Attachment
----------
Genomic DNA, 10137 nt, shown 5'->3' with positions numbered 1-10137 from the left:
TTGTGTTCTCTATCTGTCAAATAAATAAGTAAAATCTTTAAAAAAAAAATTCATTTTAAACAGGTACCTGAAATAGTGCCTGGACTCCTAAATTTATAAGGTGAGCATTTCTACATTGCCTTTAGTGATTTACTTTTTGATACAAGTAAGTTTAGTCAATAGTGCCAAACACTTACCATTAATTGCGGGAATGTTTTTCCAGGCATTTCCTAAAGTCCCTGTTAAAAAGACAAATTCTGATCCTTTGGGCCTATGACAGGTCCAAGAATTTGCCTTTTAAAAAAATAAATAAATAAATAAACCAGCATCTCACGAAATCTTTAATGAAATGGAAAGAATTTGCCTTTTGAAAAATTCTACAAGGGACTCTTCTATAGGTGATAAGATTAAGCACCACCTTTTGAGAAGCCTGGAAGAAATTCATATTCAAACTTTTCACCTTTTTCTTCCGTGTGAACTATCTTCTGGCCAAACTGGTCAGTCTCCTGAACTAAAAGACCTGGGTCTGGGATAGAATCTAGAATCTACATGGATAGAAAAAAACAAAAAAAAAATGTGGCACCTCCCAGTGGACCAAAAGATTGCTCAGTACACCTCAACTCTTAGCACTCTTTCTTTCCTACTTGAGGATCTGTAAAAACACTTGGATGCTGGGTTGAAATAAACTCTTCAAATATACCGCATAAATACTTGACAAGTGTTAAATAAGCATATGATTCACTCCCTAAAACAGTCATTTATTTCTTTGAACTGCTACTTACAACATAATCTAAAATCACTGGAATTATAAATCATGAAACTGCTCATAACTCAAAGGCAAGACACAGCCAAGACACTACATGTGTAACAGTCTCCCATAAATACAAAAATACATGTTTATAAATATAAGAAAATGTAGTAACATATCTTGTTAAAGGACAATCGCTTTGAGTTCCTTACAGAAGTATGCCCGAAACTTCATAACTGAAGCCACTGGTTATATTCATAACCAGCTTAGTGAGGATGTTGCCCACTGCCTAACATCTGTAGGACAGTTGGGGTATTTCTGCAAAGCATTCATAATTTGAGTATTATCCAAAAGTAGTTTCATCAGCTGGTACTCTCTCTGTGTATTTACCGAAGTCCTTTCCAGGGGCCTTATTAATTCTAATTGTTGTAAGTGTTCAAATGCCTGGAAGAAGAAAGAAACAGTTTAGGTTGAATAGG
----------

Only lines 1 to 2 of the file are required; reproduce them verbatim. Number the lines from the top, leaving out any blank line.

Genomic DNA, 10137 nt, shown 5'->3' with positions numbered 1-10137 from the left:
TTGTGTTCTCTATCTGTCAAATAAATAAGTAAAATCTTTAAAAAAAAAATTCATTTTAAACAGGTACCTGAAATAGTGCCTGGACTCCTAAATTTATAAGGTGAGCATTTCTACATTGCCTTTAGTGATTTACTTTTTGATACAAGTAAGTTTAGTCAATAGTGCCAAACACTTACCATTAATTGCGGGAATGTTTTTCCAGGCATTTCCTAAAGTCCCTGTTAAAAAGACAAATTCTGATCCTTTGGGCCTATGACAGGTCCAAGAATTTGCCTTTTAAAAAAATAAATAAATAAATAAACCAGCATCTCACGAAATCTTTAATGAAATGGAAAGAATTTGCCTTTTGAAAAATTCTACAAGGGACTCTTCTATAGGTGATAAGATTAAGCACCACCTTTTGAGAAGCCTGGAAGAAATTCATATTCAAACTTTTCACCTTTTTCTTCCGTGTGAACTATCTTCTGGCCAAACTGGTCAGTCTCCTGAACTAAAAGACCTGGGTCTGGGATAGAATCTAGAATCTACATGGATAGAAAAAAACAAAAAAAAAATGTGGCACCTCCCAGTGGACCAAAAGATTGCTCAGTACACCTCAACTCTTAGCACTCTTTCTTTCCTACTTGAGGATCTGTAAAAACACTTGGATGCTGGGTTGAAATAAACTCTTCAAATATACCGCATAAATACTTGACAAGTGTTAAATAAGCATATGATTCACTCCCTAAAACAGTCATTTATTTCTTTGAACTGCTACTTACAACATAATCTAAAATCACTGGAATTATAAATCATGAAACTGCTCATAACTCAAAGGCAAGACACAGCCAAGACACTACATGTGTAACAGTCTCCCATAAATACAAAAATACATGTTTATAAATATAAGAAAATGTAGTAACATATCTTGTTAAAGGACAATCGCTTTGAGTTCCTTACAGAAGTATGCCCGAAACTTCATAACTGAAGCCACTGGTTATATTCATAACCAGCTTAGTGAGGATGTTGCCCACTGCCTAACATCTGTAGGACAGTTGGGGTATTTCTGCAAAGCATTCATAATTTGAGTATTATCCAAAAGTAGTTTCATCAGCTGGTACTCTCTCTGTGTATTTACCGAAGTCCTTTCCAGGGGCCTTATTAATTCTAATTGTTGTAAGTGTTCAAATGCCTGGAAGAAGAAAGAAACAGTTTAGGTTGAATAGG